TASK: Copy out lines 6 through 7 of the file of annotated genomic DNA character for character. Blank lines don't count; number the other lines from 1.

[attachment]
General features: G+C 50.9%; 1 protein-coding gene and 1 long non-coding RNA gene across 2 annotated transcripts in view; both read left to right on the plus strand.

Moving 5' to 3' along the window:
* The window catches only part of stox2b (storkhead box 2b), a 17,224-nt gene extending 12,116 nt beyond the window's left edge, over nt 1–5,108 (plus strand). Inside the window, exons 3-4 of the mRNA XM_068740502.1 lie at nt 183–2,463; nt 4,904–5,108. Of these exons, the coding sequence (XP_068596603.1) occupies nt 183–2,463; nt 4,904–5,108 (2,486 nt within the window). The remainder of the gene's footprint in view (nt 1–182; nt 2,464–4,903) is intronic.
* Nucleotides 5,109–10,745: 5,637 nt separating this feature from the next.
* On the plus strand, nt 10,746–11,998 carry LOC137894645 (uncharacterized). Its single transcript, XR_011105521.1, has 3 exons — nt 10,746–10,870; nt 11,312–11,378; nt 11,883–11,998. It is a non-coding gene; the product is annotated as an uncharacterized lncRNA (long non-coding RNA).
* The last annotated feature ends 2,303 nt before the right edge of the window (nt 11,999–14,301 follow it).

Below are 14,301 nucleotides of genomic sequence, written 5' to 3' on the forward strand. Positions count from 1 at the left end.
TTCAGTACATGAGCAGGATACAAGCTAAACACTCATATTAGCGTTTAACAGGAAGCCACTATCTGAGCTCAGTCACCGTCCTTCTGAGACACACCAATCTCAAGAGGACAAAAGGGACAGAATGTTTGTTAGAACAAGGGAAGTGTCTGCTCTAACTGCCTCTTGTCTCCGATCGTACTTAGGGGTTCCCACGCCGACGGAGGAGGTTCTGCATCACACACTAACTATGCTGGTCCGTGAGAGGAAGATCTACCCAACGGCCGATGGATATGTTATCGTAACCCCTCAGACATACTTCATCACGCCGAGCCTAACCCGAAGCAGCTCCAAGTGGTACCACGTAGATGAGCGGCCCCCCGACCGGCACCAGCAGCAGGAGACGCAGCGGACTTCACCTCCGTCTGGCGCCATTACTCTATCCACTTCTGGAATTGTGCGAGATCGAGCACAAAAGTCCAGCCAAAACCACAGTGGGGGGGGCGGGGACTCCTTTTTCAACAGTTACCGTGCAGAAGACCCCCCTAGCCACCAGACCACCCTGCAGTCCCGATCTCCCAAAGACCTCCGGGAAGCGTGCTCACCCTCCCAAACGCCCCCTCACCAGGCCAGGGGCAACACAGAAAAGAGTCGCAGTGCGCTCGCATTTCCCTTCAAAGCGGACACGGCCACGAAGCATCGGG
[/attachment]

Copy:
* The last annotated feature ends 2,303 nt before the right edge of the window (nt 11,999–14,301 follow it).

Below are 14,301 nucleotides of genomic sequence, written 5' to 3' on the forward strand. Positions count from 1 at the left end.